Note: If you or someone you know is suicidal, please call the Trevor Project Hotline at 1-866-488-7386 or the National Suicide Prevention Hotline at 1-800-273-8255.
Suicide is the second leading cause of death among adolescents in the U.S.,2 and an alarming 18% of U.S. high school students have contemplated suicide in the past year.3 Suicidal ideation is a risk factor not only for a future suicide attempt, but also for impaired functioning in everyday life. What is perhaps most alarming is that rates of suicide among every age group of adolescents have been increasing every year.
More Than Grief and Alarm
These findings can make us feel grieved, alarmed, worried, or scared for our teens and the next generation. But if we truly want to alleviate teen suicidality (that is, suicidal thoughts, plans, and attempts), we must be more than concerned. We must be educated — and we must take wise, bold actions and steps to keep our teens safe.
Sometimes, those experiencing suicidal thoughts are our own kids. And their suicidal ideation can go undetected.
Why Teen Suicidality Often Goes Undetected
In a Huffington Post article expanding on the Pediatrics study, Catherine Pearson shares the story of John Trautwein, whose son Will died by suicide at 15. John reflects:
“My son Will was afraid to say ‘I’m not OK’ because I didn’t talk about these things with him. He didn’t want me to see him as not OK because he worried that would be disappointing to me. And that breaks my heart.”
Trautwein’s story shows that even the most loving parents can unintentionally create barriers to their teens speaking up about suicidal thoughts.
Teens can fear that their parents will be disappointed, angry, overly burdened, panicked, or scared by their suicidal thoughts.
Teens can fear that their parents will be disappointed, angry, overly burdened, panicked, or scared by their suicidal thoughts. These are only a few possible barriers keeping our teens from speaking up — or even showing any sign of suicidality.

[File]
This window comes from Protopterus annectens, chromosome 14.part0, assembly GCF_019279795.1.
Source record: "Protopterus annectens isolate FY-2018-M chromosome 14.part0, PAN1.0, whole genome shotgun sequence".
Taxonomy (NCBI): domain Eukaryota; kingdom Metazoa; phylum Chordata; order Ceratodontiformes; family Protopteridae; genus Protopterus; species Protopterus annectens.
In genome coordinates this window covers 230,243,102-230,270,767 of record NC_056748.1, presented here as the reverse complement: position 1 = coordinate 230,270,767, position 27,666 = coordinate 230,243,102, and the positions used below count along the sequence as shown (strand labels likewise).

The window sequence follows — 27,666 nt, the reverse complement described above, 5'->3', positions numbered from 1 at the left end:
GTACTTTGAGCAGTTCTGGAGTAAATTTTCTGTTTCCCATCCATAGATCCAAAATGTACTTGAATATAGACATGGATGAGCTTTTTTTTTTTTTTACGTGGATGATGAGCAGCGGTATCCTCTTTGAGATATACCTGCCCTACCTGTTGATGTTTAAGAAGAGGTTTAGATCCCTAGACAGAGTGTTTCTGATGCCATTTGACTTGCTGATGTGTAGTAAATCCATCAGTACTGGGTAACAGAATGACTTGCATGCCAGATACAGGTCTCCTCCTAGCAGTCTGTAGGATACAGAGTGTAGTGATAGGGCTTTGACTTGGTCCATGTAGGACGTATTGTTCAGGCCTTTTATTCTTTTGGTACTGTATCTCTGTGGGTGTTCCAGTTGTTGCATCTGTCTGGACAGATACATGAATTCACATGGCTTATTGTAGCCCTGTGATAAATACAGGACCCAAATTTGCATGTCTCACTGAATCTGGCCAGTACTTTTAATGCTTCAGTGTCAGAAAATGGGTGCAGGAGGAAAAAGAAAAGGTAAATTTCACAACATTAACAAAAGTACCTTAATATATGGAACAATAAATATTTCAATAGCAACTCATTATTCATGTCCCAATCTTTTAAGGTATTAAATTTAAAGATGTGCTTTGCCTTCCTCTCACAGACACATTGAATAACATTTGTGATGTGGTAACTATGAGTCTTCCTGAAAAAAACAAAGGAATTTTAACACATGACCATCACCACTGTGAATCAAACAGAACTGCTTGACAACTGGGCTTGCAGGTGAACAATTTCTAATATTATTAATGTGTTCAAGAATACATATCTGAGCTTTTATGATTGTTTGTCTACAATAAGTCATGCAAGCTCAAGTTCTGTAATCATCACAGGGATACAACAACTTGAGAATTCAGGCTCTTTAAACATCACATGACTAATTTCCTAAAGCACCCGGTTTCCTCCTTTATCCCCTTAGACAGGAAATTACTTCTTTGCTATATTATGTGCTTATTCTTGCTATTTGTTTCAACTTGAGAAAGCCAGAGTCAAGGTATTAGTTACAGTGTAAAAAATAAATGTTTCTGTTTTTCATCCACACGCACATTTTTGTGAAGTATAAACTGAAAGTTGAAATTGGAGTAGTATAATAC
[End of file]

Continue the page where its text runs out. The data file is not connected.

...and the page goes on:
Implications for Parents
In a time when teen suicide rates are increasing each year, we must be shepherds to guide and protect our children in age-appropriate ways. If we’re waiting for our teens to start the conversation about suicide with us, then we’ve already waited too long.
As in many issues teens face, we must be the ones to take the initiative. We should create space for dialogue, help our teen(s) build a support network of safe people, and educate ourselves about detecting, preventing, and addressing suicidality.
If we’re waiting for our teens to bring up suicide with us, then we’ve already waited too long.
LGBT+ Teens and Suicidality
The teen participants in the Pediatrics study were not specifically LGBT+. Yet we know from other studies that LGBT+ teens are 2-4 times more likely than their heterosexual peers to die by suicide. LGBT+ teen suicide increases up to 8 times more likely when a family is rejecting or disconnected in conversation with their teen about sexual and gender identity.4
Additionally, we know that teens are often wrestling with their sexuality or gender identity for an average of 5 years before they disclose this to their parents.5 That means that you or parents you know may have a child who is LGBT+ and suicidal.
With two co-existing risk factors, it is that much more important that adults who care for teens prepare themselves to have healthy, preemptive conversations with teens about suicide, gender, and sexuality.
Whether it’s an initial conversation or caring for teen who is imminently suicidal, it will take more than a blog post to be equipped to address possible thoughts of suicidality in a teen’s life. Here are some further resources we recommend:
- The Trevor Project: Programs & Services
- Suicide Prevention Resource Center: Online Training Courses
- American Foundation for Suicide Prevention: LGBTQ+ Suicide Prevention
- Guiding Families of LGBT+ Loved Ones: Insights specifically for caring for teens who are (or may be) LGBT+
- Suicide Prevention Hotlines: If you or someone you know is imminently suicidal, please call the Trevor Project Hotline at 1-866-488-7386 or the National Suicide Prevention Hotline at 1-800-273-8255.
2 Sullivan EM, Annest JL, Simon TR, Luo F, Dahlberg LL; Centers for Disease Control and Prevention.Suicide trends among persons aged 10-24 years–United States, 1994-2012. MMWR Morb Mortal Wkly Rep. 2015;64(8):201–205pmid:25742379